NRO Vs. Slate Re:Global Warming

There’s a very strange article in the National Review by James Robbins about global warming. Here’s a snippet:

But if the world is warming, I say “bravo.” People in most parts of the globe should have no objection to a warmer, wetter climate. If the aliens were watching they’d conclude we were making our planet more habitable on purpose.

Hmmm… Interesting point, Mr. Robbins. That presents, I think, a healthy contrast to Slate’s William Saletan’s own piece. Here’s what Saletan has to say:

Have you heard the news? Scientists have found a planet that can support life. Its atmosphere is too hot for year-round habitation, its gases impede breathing, and surface conditions are sometimes fatal. But by constructing a network of sealed facilities, tunnels, and vehicles, humans could survive on this planet for decades and perhaps even centuries.

The planet is called Earth.

The whole article is a pretty severe downer, the basic point being that we fight the effects of global warming by turning on our air conditioners, which in turn increase our energy consumption and contribute to global warming. I have to say, I prefer Robbins’ whimsical view on the subject – he’s not even sure global warming is real at all.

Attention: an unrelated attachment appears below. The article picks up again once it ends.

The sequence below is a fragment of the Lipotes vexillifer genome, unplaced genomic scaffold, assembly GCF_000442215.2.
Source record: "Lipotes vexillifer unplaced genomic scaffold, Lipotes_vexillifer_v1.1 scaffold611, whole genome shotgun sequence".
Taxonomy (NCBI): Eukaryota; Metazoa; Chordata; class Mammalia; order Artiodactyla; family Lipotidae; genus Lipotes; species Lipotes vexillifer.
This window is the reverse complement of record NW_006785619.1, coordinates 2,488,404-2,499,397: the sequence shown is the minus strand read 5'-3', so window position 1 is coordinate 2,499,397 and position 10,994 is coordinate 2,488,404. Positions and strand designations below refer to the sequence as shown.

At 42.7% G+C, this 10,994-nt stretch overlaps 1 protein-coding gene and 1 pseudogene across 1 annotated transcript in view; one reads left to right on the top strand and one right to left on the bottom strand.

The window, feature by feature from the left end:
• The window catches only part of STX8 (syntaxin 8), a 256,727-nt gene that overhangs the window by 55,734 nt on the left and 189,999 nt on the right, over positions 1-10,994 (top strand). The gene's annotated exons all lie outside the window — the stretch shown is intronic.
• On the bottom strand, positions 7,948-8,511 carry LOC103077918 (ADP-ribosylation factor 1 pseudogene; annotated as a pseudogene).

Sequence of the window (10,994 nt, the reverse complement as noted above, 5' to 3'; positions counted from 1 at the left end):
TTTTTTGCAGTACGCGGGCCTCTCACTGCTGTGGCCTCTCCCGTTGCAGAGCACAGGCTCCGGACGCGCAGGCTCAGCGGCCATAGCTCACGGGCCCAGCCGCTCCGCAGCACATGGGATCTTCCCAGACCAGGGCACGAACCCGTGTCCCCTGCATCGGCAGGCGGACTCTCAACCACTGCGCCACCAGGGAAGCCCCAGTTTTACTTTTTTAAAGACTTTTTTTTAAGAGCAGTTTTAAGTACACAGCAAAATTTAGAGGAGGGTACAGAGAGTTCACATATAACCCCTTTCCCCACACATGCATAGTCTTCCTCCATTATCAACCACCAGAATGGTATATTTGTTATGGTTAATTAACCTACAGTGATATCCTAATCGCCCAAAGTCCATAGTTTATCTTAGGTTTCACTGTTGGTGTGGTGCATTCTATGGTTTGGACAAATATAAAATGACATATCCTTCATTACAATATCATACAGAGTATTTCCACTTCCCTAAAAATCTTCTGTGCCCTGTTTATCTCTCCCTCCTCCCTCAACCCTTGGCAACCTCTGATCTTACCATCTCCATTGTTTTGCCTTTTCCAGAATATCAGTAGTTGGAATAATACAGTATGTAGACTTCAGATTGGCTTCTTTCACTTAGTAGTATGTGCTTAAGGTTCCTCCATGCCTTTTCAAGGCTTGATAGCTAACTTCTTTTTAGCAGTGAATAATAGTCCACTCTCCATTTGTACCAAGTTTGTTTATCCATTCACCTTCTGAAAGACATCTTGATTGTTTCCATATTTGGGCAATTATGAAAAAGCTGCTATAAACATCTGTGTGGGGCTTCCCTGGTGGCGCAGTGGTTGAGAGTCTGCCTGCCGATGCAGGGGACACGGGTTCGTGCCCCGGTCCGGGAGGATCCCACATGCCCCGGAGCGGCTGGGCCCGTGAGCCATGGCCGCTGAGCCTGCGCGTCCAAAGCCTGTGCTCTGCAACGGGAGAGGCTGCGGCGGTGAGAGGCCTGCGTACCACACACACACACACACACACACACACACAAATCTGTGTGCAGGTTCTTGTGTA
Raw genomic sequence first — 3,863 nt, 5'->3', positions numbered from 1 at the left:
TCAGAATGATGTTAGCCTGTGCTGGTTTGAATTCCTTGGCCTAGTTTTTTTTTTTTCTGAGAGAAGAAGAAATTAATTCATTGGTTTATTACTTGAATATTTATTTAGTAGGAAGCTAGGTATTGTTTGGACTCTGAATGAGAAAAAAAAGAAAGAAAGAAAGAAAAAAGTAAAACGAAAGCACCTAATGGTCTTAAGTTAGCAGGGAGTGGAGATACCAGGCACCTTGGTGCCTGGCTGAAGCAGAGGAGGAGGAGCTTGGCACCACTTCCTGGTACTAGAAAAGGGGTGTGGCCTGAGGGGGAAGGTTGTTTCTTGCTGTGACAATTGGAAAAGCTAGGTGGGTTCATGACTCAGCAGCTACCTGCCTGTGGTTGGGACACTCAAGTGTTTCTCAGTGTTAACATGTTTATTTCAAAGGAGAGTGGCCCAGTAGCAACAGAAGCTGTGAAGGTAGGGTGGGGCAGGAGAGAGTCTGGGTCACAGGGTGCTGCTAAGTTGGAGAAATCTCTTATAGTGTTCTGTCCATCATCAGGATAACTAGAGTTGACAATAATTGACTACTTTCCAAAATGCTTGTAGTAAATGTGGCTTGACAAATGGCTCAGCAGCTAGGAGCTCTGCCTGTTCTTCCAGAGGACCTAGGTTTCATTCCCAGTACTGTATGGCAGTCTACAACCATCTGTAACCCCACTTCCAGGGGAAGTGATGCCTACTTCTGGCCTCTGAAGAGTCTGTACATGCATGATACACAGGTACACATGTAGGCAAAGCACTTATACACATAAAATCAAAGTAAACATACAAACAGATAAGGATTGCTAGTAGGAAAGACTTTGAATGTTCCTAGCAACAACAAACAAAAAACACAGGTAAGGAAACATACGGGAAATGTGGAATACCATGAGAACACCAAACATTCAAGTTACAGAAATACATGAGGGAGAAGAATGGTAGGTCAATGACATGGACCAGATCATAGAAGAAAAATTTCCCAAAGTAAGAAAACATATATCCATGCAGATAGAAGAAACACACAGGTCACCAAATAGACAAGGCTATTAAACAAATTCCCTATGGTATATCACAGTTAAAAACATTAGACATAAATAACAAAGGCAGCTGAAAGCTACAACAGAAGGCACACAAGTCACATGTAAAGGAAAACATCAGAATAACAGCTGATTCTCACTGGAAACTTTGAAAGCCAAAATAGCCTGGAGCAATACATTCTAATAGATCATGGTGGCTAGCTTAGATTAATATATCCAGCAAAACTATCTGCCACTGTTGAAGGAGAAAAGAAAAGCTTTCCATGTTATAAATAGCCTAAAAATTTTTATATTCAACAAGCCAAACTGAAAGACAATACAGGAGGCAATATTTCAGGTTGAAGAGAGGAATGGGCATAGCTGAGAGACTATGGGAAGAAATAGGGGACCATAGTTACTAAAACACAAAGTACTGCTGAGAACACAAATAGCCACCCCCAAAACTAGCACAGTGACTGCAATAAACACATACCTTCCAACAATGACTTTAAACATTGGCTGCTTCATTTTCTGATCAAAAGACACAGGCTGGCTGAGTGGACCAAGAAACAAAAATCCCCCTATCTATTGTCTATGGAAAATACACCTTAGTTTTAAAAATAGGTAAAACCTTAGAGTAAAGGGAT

And if it is real, Robbins believes there are “strong reasons to doubt that humans have anything to do with it,” which is comforting. Instead, he argues that the panic about global warming has more to do with the character flaws of liberals: hatred of the market, the need to feel superior, and fear of change. What’s more, he thinks these liberals are being totally inconsistent anyway:

Think of the other advantages the Left is ignoring. A warmer wetter world could very well mean more rain forests — hence more biodiversity! We are supposed to value that for some reason, right?

Yes! I think there is some reason we are supposed to value biodiversity. I wonder what that reason was. Perhaps some day I will meet a scientist, and I can ask him. And while I’m at it, if I ever meet someone from New Orleans, I should ask why this is a bad idea:

But the waters will not rise so quickly, if they do at all. And if this threatens our cities one would think some form of sea wall would be in order. The Dutch have been doing this for years, there is no reason why we can’t copy them.

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